Taking photos indoors


TPF Noob!
Feb 19, 2016
Reaction score
Can others edit my Photos
Photos OK to edit
I tend to find that I take better shots when im outside or indoors with a lot of light coming in from outside. But when im taking photos indoors with either a lightbulb that doesnt provide sufficient lighting i find it hard to take photos.

so what can i do to take ideal shots?

I have Canon EOS 1100d
Lens: 18-55, 50mm f1.8, 24mm f2.4, 75-300mm
I was in your position exactly when I started to study flash. I started with bounce flash and moved on to off-camera flash. It's a lot to take in at first, but there's a reason photographers do it. There is an incredible amount of freedom in being able to control the light at any time of day and in any conditions.

My two favorite websites are Tangents - photography by Neil van Niekerk and Strobist
Yep... it's all about learning how to control your light. A couple of inexpensive speedlights, triggers and umbrellas and your images will improve ten-fold overnight!
There are steps you can take from no flash all the way up to complete lighting setups. I started when flashbulbs were the tool and even then we could turn the reflector to affect the light. Now you can start with something as simple as a tissue over the built-in flash and then external flash units and bounce flash with a remote flash remote triggered. Lighting can be an interesting and challenging aspect of photography.
But when im taking photos indoors with either a lightbulb that doesnt provide sufficient lighting i find it hard to take photos.

so what can i do to take ideal shots?
The continuous lighting that eminates from an ordinary lightbulb is not very strong, so you are quite limited as to aperture and shutter speed. Using an electronic flash will enable you to use ordinary apertures and hand-held (if you prefer) shutter speeds.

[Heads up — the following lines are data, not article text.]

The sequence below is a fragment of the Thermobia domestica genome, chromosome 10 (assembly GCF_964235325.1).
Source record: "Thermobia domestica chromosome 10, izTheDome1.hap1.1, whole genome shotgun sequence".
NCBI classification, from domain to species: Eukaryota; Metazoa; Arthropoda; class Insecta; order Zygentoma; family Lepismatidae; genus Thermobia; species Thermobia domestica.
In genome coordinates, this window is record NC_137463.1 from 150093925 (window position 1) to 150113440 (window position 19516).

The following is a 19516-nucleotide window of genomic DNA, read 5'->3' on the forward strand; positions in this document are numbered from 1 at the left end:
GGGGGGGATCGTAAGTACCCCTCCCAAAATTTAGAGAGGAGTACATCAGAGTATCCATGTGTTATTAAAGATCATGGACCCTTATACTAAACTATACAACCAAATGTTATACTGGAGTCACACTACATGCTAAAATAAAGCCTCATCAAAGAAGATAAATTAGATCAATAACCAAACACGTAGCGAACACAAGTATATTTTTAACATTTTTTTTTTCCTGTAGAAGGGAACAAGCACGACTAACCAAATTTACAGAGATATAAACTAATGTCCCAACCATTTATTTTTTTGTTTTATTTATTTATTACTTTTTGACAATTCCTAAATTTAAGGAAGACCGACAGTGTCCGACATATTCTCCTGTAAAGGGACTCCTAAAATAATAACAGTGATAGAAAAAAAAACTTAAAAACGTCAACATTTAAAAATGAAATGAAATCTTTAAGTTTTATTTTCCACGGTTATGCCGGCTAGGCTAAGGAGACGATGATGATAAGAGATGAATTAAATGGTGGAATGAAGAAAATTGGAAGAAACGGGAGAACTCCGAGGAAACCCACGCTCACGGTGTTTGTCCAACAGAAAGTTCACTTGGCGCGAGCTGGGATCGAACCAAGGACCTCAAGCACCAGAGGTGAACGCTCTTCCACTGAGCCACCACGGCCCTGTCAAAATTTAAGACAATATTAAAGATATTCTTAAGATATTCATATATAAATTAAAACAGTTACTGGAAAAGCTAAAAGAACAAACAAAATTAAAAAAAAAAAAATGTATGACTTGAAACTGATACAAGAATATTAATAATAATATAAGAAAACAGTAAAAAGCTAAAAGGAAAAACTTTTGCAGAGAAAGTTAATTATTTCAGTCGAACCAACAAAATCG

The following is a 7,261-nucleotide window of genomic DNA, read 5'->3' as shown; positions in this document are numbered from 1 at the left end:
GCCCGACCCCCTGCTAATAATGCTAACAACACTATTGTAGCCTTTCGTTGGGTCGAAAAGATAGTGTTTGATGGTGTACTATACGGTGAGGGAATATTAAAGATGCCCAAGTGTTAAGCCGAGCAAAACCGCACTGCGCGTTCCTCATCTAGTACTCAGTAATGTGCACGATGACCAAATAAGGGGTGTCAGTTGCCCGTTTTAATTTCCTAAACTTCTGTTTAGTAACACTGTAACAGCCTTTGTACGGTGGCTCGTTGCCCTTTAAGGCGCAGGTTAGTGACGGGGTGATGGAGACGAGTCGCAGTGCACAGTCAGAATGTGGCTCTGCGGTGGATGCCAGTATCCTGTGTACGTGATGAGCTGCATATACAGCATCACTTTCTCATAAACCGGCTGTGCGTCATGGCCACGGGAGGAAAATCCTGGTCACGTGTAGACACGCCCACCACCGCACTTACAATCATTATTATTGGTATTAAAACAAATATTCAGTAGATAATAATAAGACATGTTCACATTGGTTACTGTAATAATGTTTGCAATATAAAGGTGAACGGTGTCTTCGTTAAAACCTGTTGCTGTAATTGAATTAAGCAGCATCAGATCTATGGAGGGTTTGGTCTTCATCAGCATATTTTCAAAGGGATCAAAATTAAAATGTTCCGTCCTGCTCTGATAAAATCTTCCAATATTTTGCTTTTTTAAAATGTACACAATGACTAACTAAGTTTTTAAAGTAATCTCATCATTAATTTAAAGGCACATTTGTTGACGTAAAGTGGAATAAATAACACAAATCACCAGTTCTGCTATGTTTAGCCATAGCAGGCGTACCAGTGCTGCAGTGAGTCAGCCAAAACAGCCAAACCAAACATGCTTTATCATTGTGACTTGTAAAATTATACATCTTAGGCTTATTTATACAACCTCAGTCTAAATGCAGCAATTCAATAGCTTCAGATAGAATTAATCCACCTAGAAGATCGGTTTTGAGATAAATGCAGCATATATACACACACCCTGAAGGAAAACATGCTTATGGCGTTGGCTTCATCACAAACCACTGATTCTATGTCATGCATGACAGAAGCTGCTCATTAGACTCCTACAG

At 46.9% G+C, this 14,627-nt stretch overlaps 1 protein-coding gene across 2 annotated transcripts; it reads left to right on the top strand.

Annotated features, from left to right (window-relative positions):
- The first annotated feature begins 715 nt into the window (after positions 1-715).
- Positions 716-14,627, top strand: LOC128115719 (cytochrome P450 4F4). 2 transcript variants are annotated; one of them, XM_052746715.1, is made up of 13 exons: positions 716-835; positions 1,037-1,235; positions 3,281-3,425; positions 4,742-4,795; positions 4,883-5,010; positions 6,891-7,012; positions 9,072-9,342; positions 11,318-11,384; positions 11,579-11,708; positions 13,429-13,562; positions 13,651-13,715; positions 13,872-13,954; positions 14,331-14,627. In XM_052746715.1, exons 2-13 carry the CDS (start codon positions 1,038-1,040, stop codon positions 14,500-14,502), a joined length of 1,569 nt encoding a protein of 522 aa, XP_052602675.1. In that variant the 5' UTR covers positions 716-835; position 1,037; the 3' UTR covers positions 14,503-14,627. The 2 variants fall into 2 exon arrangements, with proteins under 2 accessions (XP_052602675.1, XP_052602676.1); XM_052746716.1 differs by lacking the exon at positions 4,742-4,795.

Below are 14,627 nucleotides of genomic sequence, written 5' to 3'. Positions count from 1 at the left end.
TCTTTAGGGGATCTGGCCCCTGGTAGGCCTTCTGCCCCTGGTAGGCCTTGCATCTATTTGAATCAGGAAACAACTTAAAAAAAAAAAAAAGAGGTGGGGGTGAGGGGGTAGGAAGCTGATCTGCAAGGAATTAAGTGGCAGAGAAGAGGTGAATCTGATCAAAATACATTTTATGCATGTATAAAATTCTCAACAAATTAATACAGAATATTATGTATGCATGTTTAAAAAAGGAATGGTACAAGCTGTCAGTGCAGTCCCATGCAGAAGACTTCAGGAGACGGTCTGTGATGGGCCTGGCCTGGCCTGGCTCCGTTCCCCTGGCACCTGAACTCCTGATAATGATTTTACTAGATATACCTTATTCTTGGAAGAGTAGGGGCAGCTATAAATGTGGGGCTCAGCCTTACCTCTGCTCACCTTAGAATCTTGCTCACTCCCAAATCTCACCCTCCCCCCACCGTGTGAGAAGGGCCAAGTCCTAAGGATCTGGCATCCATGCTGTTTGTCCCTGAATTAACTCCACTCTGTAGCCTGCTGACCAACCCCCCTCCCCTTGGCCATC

Many cameras can take a decent to even good shot indoors if a few basic concepts are understood, and good practices followed. FIRST is to remember that in most places, light indoors is fairly low in brightness level, but that some areas within a room are likely to have bright areas which are several times brighter than the darker, less-lighted areas. The indoor basics often mean that a slow shutter speed with the camera on a tripod or firm support (tabletop,desk top, countertop) will be required to make a "good photo". Along with that firm support, a small lens opening is often helpful to get deep depth of field, in order to get plenty of the room in good, sharp focus. By slow speeds, I mean speeds of from 1/30 second, down to as long as 10 seconds. Really! Not kidding; in a dim interior, a 30-second exposure at f/8 is a real possibility.

Second: selecting the right camera placement, with the camera set up in a good location. Keeping the back of the camera parallel with walls and large rectilinear things, like paintings hung on walls, and so on--that helps a lot.

Third: test exposures, alternate lighting, using reflectors to fill in dark spaces with reflected light, white balance settings for artificial lamp light, flash + slower speeds for household lamps. Third is a huge category. You can combine longer exposures with flash, multiple flashes, light painting with flashlights or flood lamps or flash units. You can take multiple shots and combine them in software to do HDR type tone mapping.

Fourth: Learning how to use electronic flash either on-the-camera, or off-camera, to shoot things hand-held OR tripod-mounted, such as at a party or other indoor event. Bounced flash is a popular method.
Less light means
- the shutter speed has to slow down .. AND/OR
- you have to raise the ISO AND/OR
- you increase the Aperture (assuming you have the right DOF).

if your shutter gets too slow and you have motion blur AND/OR
your ISO gets too high and you have too much noise from it AND/OR
your aperture is maxxed out for the DOF that you need

you need to add more light or just deal with the results.
open up more windows, reflectors, speedlights, etc.

Get lenses that open up to provide more light AND/OR
get a larger sensor camera ... and that pushes the problem several stops later.

Most reactions

New Topics